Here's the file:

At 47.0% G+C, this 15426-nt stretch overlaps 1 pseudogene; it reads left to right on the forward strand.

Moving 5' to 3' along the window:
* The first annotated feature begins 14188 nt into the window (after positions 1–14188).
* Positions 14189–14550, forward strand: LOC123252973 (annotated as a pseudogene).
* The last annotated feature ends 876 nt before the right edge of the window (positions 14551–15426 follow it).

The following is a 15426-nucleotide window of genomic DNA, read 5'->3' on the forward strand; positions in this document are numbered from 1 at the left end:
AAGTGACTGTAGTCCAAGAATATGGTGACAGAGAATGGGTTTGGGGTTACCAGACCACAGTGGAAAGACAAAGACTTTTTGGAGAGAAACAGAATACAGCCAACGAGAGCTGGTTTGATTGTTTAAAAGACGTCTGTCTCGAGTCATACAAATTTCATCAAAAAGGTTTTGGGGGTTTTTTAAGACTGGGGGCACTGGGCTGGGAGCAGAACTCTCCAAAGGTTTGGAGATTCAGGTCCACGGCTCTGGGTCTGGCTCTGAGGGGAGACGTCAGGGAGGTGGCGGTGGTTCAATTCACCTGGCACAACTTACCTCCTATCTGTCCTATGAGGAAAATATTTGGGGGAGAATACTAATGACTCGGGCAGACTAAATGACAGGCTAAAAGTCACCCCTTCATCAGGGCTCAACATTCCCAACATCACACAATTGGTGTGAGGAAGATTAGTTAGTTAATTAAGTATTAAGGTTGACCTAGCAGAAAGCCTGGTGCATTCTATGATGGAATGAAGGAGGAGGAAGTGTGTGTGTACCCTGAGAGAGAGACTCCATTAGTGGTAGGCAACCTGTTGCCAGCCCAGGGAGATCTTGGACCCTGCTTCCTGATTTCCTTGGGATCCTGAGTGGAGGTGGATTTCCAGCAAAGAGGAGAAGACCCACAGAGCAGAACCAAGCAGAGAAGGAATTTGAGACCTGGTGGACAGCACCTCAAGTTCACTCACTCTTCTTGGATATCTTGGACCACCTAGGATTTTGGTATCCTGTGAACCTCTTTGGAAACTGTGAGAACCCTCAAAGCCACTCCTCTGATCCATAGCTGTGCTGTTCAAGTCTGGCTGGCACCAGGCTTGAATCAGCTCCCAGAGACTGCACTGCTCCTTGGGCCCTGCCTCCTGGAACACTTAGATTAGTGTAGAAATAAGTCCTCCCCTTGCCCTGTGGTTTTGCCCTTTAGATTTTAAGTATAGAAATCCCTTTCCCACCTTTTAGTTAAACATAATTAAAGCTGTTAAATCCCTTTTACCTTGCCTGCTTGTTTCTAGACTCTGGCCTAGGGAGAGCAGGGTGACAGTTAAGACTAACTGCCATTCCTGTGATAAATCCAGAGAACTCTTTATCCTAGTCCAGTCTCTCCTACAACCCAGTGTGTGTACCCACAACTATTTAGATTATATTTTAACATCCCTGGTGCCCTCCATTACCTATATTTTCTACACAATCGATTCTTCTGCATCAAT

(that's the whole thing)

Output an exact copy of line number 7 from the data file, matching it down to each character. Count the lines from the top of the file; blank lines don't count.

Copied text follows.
AAGTGACTGTAGTCCAAGAATATGGTGACAGAGAATGGGTTTGGGGTTACCAGACCACAGTGGAAAGACAAAGACTTTTTGGAGAGAAACAGAATACAGCCAACGAGAGCTGGTTTGATTGTTTAAAAGACGTCTGTCTCGAGTCATACAAATTTCATCAAAAAGGTTTTGGGGGTTTTTTAAGACTGGGGGCACTGGGCTGGGAGCAGAACTCTCCAAAGGTTTGGAGATTCAGGTCCACGGCTCTGGGTCTGGCTCTGAGGGGAGACGTCAGGGAGGTGGCGGTGGTTCAATTCACCTGGCACAACTTACCTCCTATCTGTCCTATGAGGAAAATATTTGGGGGAGAATACTAATGACTCGGGCAGACTAAATGACAGGCTAAAAGTCACCCCTTCATCAGGGCTCAACATTCCCAACATCACACAATTGGTGTGAGGAAGATTAGTTAGTTAATTAAGTATTAAGGTTGACCTAGCAGAAAGCCTGGTGCATTCTATGATGGAATGAAGGAGGAGGAAGTGTGTGTGTACCCTGAGAGAGAGACTCCATTAGTGGTAGGCAACCTGTTGCCAGCCCAGGGAGATCTTGGACCCTGCTTCCTGATTTCCTTGGGATCCTGAGTGGAGGTGGATTTCCAGCAAAGAGGAGAAGACCCACAGAGCAGAACCAAGCAGAGAAGGAATTTGAGACCTGGTGGACAGCACCTCAAGTTCACTCACTCTTCTTGGATATCTTGGACCACCTAGGATTTTGGTATCCTGTGAACCTCTTTGGAAACTGTGAGAACCCTCAAAGCCACTCCTCTGATCCATAGCTGTGCTGTTCAAGTCTGGCTGGCACCAGGCTTGAATCAGCTCCCAGAGACTGCACTGCTCCTTGGGCCCTGCCTCCTGGAACACTTAGATTAGTGTAGAAATAAGTCCTCCCCTTGCCCTGTGGTTTTGCCCTTTAGATTTTAAGTATAGAAATCCCTTTCCCACCTTTTAGTTAAACATAATTAAAGCTGTTAAATCCCTTTTACCTTGCCTGCTTGTTTCTAGACTCTGGCCTAGGGAGAGCAGGGTGACAGTTAAGACTAACTGCCATTCCTGTGATAAATCCAGAGAACTCTTTATCCTAGTCCAGTCTCTCCTACAACCCAGTGTGTGTACCCACAACTATTTAGATTATATTTTAACATCCCTGGTGCCCTCCATTACCTATATTTTCTACACAATCGATTCTTCTGCATCAAT